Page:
Researchers discover intact brain cells of man killed by Mt Vesuvius eruption

The young man died nearly 2,000 years ago in the volcanic eruption that buried Pompeii.

Researchers discover intact brain cells of man killed by Mt Vesuvius eruption

The body's features are outlined with the sketch drawn at the time of the discovery (1961). The posterior part of the skull (the occipital bone and part of the parietals) had completely exploded, leaving the inner part visible. A. Vitrified brain fragment collected from the inner part of the skull; B. Vitrified spinal cord fragment from the spine (SEM, scale bars in mm).

Credit: PLOS ONE
  • A team of researchers in Italy discovered the intact brain cells of a young man who died in the Mount Vesuvius eruption in A.D. 79.
  • The brain's cell structure was visible to researchers (who used an electron microscope) in a glassy, black material found inside the man's skull.
  • The material was likely the victim's brain preserved through the process of vitrification in which the intense heat followed by rapid cooling turned the organ to glass.

Almost 2,000 years ago, Mount Vesuvius — located on the gulf of what is today Naples in Campania, Italy — erupted, burying the ancient cities of Herculaneum and Pompeii beneath hot ash.

Recently, a team of researchers in Italy discovered the intact brain cells of a young man who died in the disaster in A.D. 79. The team studied remains that were first unearthed in the 1960s from Herculaneum, a city once nestled into the shadow of Mount Vesuvius. The man was around 25 years old when he perished and was discovered lying face-down on a wooden bed in Herculaneum's Collegium Augustalium (the College of the Augustales), located near the city's main street. The building was the headquarters of the cult of Emperor Augustus who was worshipped as a deity, a common Roman tradition at the time.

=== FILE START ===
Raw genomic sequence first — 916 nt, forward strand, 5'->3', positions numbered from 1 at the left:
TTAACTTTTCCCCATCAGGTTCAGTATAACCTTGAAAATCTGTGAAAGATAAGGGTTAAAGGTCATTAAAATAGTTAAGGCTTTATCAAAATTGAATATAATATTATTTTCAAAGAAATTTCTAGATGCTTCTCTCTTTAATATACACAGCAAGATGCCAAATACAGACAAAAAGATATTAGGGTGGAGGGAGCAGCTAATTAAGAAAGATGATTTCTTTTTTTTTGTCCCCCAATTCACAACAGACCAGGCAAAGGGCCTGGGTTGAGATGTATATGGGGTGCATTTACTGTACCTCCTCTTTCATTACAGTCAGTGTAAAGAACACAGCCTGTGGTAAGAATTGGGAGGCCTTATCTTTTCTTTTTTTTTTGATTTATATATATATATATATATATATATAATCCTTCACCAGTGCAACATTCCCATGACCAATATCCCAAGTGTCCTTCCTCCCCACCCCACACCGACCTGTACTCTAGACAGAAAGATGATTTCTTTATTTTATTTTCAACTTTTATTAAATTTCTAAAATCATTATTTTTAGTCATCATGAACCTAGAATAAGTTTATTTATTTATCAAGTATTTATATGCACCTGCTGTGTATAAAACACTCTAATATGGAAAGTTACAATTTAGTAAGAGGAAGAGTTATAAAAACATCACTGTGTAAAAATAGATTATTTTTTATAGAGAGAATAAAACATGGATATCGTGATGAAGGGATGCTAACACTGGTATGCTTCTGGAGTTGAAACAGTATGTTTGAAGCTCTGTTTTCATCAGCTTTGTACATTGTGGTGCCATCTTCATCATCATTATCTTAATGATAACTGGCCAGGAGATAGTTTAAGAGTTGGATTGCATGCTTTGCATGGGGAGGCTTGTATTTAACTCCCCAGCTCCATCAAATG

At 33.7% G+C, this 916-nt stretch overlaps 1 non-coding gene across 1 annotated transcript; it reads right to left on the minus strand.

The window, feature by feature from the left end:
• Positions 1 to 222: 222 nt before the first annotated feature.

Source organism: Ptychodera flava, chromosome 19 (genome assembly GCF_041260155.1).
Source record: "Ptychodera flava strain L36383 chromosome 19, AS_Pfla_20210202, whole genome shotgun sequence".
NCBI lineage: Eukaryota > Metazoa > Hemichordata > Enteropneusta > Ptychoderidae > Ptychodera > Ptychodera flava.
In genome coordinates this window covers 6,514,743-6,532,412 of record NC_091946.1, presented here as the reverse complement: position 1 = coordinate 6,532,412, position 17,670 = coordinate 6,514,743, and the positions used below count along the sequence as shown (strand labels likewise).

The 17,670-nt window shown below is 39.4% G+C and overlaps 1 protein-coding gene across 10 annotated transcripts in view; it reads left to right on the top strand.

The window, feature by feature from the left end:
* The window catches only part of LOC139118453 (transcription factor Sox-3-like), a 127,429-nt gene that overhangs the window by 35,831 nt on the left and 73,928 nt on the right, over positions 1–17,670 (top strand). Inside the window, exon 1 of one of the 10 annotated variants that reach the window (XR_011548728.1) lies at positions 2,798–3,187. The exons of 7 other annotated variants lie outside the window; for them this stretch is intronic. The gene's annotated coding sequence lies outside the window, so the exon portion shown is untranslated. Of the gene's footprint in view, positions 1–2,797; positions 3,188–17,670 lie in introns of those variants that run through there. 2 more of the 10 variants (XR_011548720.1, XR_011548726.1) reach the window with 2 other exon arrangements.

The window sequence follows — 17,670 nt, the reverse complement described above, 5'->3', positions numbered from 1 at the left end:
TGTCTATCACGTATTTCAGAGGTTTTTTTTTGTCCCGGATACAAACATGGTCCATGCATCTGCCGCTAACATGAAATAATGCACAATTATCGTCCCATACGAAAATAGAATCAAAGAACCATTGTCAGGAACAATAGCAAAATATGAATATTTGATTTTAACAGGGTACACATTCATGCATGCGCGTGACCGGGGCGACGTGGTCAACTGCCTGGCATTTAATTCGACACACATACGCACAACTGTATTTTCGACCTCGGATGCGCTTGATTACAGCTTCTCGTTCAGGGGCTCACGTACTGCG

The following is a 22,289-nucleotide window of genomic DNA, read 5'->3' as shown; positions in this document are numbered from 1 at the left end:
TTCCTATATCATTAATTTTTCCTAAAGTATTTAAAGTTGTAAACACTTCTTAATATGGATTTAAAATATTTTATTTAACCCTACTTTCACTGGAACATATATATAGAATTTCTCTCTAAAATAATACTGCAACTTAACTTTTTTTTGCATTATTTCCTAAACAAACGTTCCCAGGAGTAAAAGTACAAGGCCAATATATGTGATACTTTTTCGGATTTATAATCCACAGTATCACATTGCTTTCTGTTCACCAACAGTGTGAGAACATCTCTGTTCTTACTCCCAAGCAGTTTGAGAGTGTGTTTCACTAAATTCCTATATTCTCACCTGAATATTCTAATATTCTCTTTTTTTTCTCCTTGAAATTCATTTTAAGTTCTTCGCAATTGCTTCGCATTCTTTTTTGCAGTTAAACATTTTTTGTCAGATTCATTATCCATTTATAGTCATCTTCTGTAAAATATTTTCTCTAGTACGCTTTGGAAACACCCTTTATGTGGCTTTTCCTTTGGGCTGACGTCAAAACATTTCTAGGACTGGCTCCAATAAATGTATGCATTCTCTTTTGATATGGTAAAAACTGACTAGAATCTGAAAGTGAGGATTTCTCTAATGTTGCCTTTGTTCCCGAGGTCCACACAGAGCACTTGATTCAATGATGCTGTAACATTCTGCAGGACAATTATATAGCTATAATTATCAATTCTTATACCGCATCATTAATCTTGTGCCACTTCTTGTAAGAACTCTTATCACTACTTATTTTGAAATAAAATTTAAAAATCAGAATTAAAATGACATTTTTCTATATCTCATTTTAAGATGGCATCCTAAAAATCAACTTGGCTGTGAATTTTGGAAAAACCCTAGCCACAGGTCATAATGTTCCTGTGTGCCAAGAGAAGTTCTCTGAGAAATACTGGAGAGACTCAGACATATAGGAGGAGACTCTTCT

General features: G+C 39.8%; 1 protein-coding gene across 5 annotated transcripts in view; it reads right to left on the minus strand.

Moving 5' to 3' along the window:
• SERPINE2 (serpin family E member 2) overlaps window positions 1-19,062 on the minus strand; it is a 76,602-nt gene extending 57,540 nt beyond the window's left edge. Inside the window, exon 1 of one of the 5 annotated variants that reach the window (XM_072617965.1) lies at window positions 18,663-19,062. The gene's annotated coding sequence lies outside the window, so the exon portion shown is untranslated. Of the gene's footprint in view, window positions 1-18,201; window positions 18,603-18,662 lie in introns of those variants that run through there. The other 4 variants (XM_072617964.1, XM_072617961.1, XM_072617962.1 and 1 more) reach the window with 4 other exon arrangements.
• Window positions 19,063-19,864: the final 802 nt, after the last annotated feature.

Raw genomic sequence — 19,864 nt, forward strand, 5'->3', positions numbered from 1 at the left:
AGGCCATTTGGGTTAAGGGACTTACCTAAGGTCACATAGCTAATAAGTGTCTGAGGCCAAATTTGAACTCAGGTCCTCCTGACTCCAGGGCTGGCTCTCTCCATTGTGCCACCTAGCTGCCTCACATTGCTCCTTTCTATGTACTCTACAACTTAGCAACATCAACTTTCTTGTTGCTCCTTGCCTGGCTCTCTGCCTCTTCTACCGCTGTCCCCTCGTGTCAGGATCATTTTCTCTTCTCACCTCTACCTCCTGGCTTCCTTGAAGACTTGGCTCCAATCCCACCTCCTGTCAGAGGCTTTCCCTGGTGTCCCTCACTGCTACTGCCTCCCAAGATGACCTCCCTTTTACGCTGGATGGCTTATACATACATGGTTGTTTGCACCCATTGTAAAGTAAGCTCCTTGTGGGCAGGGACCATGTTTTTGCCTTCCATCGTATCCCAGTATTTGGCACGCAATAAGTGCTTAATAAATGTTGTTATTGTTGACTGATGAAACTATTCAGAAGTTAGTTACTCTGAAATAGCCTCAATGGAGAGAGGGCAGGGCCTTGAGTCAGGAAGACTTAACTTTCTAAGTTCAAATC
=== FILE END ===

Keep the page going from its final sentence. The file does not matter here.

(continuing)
Discovery of cells

Electron microscope image of brain axons.

Credit: PLOS ONE

Now, subsequent research has described how the researchers, using an electron microscope, discovered cells in the vitrified brain. According to Petrone they were "incredibly well preserved with a resolution that is impossible to find anywhere else." Additionally, the team used another method called energy-dispersive X-ray spectroscopy to determine the chemical compounds of the glassy material. The sample was rich in carbon and oxygen, which indicates that it was organic. The researchers compared those ancient proteins to a database of proteins found in the human brain, and found that all of the discovered proteins are indeed present in human brain tissue.

Additionally, Petrone and his team suspect they also discovered vitrified nerve cells in the ancient victim's spinal cord and cerebellum based on the position of the sample in the mind of the skull and the concentration of the proteins.

Future research

These impeccable preservations of brain tissue are unprecedented and will undoubtedly open the door to new and exciting research opportunities on these ancient people and civilizations that weren't possible until now.

The Italian research team will continue to study the remains to learn more about the vitrification process, including the precise temperatures the victims were exposed to and the cooling rate of the ash. They also, according to Petrone, want to analyze proteins from the remains and their related genes.

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